Hospital Offers Addicts a Choice

ByABC News
April 17, 2001, 9:11 AM

N E W   Y O R K, April 20 -- A controversial and expensive rapid detox method of helping heroin and other addicts shed their drug habit has an important new convert.

Texas Tech University Health Sciences Center, a 300-bed hospital in Lubbock, is apparently the first major, academic medical center to offer the method to flush opiates from an addict's system while the person is under anesthesia.

Heroin, codeine and Dilaudid, among other analgesic drugs, belong to the class of compounds known as opiates, which act on special receptors in the brain. The human body has these receptors because we naturally manufacture chemicals to manage pain.

Anesthesia for 4 to 6 Hours

"The treatment lasts anywhere from 4 to 6 hours," says Dr. Alan Kaye, chair of the anesthesiology department at Texas Tech. When a patient wakes up there is limited nausea, vomiting and no physical dependence on the drugs, he explains. The patient may remain in the hospital for a few days.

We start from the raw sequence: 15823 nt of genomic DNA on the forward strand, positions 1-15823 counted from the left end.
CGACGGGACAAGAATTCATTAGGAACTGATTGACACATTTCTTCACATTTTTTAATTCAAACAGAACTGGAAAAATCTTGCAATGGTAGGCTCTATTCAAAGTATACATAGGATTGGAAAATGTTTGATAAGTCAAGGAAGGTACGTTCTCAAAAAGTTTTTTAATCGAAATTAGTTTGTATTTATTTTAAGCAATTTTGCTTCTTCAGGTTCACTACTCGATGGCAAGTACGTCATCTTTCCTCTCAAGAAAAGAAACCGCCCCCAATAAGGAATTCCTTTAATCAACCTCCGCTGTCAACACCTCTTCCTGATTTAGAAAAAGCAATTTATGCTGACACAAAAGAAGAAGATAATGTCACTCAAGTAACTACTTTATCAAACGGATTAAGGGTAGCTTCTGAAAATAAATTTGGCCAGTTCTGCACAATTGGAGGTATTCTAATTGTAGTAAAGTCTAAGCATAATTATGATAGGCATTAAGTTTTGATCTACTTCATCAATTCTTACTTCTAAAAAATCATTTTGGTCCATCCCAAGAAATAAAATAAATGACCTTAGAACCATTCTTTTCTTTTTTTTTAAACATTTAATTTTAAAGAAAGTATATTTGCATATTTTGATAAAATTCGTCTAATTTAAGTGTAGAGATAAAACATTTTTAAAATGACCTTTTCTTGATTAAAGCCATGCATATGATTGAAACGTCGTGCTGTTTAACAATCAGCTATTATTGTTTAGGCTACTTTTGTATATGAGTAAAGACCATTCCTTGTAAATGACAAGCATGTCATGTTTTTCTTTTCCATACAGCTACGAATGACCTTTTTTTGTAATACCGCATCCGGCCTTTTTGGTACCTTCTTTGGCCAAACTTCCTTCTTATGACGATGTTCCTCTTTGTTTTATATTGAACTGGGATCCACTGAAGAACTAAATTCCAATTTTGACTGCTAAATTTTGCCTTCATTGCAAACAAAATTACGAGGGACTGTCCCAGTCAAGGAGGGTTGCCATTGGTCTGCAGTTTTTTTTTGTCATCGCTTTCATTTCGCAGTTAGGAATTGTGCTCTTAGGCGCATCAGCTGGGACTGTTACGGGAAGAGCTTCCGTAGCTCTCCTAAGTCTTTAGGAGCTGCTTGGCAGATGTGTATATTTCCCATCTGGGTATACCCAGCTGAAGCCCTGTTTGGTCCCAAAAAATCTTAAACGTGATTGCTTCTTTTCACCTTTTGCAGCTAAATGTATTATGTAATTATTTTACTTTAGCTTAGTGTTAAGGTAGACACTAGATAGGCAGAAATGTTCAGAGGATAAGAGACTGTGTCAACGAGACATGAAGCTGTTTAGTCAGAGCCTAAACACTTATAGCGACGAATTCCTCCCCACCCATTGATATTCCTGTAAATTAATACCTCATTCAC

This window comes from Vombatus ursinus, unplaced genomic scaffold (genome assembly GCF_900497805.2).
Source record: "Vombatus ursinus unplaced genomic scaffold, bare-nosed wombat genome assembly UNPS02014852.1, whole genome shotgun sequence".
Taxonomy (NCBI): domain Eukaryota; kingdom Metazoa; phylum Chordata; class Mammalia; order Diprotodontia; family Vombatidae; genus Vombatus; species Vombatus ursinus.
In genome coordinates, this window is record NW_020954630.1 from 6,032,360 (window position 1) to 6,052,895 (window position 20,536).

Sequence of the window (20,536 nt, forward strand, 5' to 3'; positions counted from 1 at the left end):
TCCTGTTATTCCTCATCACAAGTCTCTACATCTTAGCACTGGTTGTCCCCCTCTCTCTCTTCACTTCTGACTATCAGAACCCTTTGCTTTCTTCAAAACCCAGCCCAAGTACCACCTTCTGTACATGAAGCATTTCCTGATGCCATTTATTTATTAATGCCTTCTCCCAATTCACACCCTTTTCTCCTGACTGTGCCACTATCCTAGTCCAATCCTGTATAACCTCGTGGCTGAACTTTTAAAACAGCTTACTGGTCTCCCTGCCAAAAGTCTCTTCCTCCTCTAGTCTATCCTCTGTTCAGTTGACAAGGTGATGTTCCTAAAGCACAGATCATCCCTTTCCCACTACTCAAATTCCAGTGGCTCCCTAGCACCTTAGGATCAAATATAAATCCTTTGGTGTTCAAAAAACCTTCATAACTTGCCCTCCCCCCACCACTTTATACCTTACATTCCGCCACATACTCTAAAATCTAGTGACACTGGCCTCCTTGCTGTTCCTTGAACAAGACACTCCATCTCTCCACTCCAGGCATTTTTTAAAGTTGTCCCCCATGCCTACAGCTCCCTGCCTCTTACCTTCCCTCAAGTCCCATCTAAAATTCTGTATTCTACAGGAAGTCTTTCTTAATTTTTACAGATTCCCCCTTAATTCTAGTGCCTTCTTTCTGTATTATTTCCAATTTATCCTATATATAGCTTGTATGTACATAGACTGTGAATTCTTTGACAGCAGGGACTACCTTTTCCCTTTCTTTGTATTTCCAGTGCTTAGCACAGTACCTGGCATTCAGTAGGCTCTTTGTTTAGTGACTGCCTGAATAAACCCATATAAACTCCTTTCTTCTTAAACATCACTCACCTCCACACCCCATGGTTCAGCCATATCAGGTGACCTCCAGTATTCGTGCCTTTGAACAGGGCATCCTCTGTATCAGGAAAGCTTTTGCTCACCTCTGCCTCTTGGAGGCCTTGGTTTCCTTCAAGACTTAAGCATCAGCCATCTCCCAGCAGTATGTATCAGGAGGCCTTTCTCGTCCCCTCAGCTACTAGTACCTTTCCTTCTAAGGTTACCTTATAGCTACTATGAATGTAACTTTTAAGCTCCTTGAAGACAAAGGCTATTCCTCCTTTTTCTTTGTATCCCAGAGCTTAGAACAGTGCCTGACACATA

Traditional outpatient or inpatient opiate withdrawal, in which a patient is more slowly weaned from a drug, can be painful and even life-threatening, if a patient is not carefully watched.

But the rapid method which physicians and private companies now offer addicts at small hospitals in about 20 locations throughout the country has come under fire recently.

Critics say the treatment, which can cost between $3,000 and $8,000, is unproven and costing addicts money they could be spending for standard withdrawal programs. Health insurance generally does not cover the procedure.

Expensive and Potentially Risky

"There is a risk for generalized anesthesia and I am not sure the relapse rates rapid detox programs achieve are any better than what I get with my patients," says Dr. Rick Beach, a specialist in addiction medicine in Pensacola, Fla.

Addicts failing to stay free of drugs after treatment is a significant problem, he says.

The state of New Jersey is also trying to take away the medical license of rapid detox proponent Dr. Lance Gooberman because seven of his patients allegedly died from the procedure. A malpractice case against the physician is also ongoing.